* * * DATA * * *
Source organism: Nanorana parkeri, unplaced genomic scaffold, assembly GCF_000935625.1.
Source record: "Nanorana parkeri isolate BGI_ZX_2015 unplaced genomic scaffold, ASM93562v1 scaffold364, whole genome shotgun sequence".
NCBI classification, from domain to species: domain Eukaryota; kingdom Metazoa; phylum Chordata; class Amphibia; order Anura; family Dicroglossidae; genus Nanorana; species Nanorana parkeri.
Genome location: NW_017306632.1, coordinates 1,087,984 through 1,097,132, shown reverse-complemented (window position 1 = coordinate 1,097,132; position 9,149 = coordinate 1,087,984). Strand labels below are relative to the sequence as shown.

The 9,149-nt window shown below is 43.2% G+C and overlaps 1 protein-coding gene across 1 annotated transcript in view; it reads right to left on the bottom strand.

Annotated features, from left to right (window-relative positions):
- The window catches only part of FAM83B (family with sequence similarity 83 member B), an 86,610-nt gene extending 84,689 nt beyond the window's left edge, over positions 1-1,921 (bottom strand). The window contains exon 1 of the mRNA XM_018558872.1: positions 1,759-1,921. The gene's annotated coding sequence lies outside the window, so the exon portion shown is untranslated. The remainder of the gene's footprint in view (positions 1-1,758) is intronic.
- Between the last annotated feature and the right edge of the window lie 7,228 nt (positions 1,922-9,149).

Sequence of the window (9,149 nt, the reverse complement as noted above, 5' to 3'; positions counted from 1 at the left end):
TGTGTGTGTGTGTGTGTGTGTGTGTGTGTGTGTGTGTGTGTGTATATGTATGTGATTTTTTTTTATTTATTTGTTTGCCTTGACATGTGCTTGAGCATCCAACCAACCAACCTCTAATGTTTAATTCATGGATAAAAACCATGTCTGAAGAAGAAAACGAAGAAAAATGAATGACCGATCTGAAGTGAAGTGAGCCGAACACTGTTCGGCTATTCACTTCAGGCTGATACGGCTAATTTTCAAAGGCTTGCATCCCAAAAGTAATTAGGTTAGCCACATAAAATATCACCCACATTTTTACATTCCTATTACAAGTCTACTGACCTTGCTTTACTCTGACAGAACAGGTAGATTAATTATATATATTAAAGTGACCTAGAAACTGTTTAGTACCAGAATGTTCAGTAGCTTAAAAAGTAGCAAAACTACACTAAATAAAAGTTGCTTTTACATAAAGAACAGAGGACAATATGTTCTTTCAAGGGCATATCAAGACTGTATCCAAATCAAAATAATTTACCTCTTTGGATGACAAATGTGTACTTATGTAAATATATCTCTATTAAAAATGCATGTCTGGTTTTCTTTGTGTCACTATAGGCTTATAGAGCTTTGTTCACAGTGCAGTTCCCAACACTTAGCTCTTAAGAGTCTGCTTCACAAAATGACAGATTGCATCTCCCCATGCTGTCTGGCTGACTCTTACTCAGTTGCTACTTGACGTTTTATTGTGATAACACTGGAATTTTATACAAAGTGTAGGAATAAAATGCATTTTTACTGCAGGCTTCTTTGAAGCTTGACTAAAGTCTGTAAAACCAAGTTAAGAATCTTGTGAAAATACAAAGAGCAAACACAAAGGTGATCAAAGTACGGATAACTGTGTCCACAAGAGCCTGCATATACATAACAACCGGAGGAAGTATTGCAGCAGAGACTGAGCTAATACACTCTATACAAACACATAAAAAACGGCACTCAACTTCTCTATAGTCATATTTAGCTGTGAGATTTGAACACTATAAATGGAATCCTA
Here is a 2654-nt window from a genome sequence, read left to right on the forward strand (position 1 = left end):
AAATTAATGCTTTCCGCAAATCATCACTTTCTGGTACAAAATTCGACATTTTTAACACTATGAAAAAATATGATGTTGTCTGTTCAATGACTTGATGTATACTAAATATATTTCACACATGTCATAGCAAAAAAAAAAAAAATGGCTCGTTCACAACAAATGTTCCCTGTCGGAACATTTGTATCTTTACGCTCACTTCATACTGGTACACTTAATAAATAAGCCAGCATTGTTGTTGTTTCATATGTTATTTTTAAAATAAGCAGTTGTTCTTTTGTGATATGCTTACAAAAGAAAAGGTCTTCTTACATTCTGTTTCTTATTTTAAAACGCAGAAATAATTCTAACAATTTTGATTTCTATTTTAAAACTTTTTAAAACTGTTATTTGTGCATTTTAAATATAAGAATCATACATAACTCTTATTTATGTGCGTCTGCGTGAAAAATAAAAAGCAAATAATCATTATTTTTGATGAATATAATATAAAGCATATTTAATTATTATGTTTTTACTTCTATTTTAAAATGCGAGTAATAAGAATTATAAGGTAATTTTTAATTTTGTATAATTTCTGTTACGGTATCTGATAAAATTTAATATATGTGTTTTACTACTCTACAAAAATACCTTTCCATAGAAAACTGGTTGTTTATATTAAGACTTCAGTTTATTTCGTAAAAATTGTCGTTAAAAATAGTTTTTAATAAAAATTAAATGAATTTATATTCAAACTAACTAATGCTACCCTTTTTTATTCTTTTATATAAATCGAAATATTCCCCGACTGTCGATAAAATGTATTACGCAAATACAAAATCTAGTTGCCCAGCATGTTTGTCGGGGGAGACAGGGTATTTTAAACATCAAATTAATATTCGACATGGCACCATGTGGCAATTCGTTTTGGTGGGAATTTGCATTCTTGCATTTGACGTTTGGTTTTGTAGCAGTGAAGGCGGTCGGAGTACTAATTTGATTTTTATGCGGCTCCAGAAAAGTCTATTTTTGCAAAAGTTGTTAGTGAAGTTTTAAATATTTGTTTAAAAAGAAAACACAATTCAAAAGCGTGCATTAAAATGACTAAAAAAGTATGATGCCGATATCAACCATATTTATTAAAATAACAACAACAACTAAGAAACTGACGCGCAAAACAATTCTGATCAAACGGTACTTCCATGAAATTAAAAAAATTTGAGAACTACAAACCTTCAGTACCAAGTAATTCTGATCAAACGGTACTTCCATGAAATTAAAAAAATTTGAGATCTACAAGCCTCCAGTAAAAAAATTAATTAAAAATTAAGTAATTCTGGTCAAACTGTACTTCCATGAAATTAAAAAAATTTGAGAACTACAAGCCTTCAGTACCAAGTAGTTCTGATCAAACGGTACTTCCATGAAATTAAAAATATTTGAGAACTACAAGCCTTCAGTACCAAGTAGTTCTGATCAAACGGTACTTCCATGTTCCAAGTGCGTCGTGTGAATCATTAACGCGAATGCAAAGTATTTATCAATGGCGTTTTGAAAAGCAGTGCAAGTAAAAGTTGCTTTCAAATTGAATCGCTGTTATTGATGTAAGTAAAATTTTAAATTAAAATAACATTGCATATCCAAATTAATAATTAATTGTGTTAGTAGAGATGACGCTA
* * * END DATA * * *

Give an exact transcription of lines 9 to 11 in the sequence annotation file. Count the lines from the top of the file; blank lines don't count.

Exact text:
Sequence of the window (9,149 nt, the reverse complement as noted above, 5' to 3'; positions counted from 1 at the left end):
TGTGTGTGTGTGTGTGTGTGTGTGTGTGTGTGTGTGTGTGTGTATATGTATGTGATTTTTTTTTATTTATTTGTTTGCCTTGACATGTGCTTGAGCATCCAACCAACCAACCTCTAATGTTTAATTCATGGATAAAAACCATGTCTGAAGAAGAAAACGAAGAAAAATGAATGACCGATCTGAAGTGAAGTGAGCCGAACACTGTTCGGCTATTCACTTCAGGCTGATACGGCTAATTTTCAAAGGCTTGCATCCCAAAAGTAATTAGGTTAGCCACATAAAATATCACCCACATTTTTACATTCCTATTACAAGTCTACTGACCTTGCTTTACTCTGACAGAACAGGTAGATTAATTATATATATTAAAGTGACCTAGAAACTGTTTAGTACCAGAATGTTCAGTAGCTTAAAAAGTAGCAAAACTACACTAAATAAAAGTTGCTTTTACATAAAGAACAGAGGACAATATGTTCTTTCAAGGGCATATCAAGACTGTATCCAAATCAAAATAATTTACCTCTTTGGATGACAAATGTGTACTTATGTAAATATATCTCTATTAAAAATGCATGTCTGGTTTTCTTTGTGTCACTATAGGCTTATAGAGCTTTGTTCACAGTGCAGTTCCCAACACTTAGCTCTTAAGAGTCTGCTTCACAAAATGACAGATTGCATCTCCCCATGCTGTCTGGCTGACTCTTACTCAGTTGCTACTTGACGTTTTATTGTGATAACACTGGAATTTTATACAAAGTGTAGGAATAAAATGCATTTTTACTGCAGGCTTCTTTGAAGCTTGACTAAAGTCTGTAAAACCAAGTTAAGAATCTTGTGAAAATACAAAGAGCAAACACAAAGGTGATCAAAGTACGGATAACTGTGTCCACAAGAGCCTGCATATACATAACAACCGGAGGAAGTATTGCAGCAGAGACTGAGCTAATACACTCTATACAAACACATAAAAAACGGCACTCAACTTCTCTATAGTCATATTTAGCTGTGAGATTTGAACACTATAAATGGAATCCTA
Here is a 2654-nt window from a genome sequence, read left to right on the forward strand (position 1 = left end):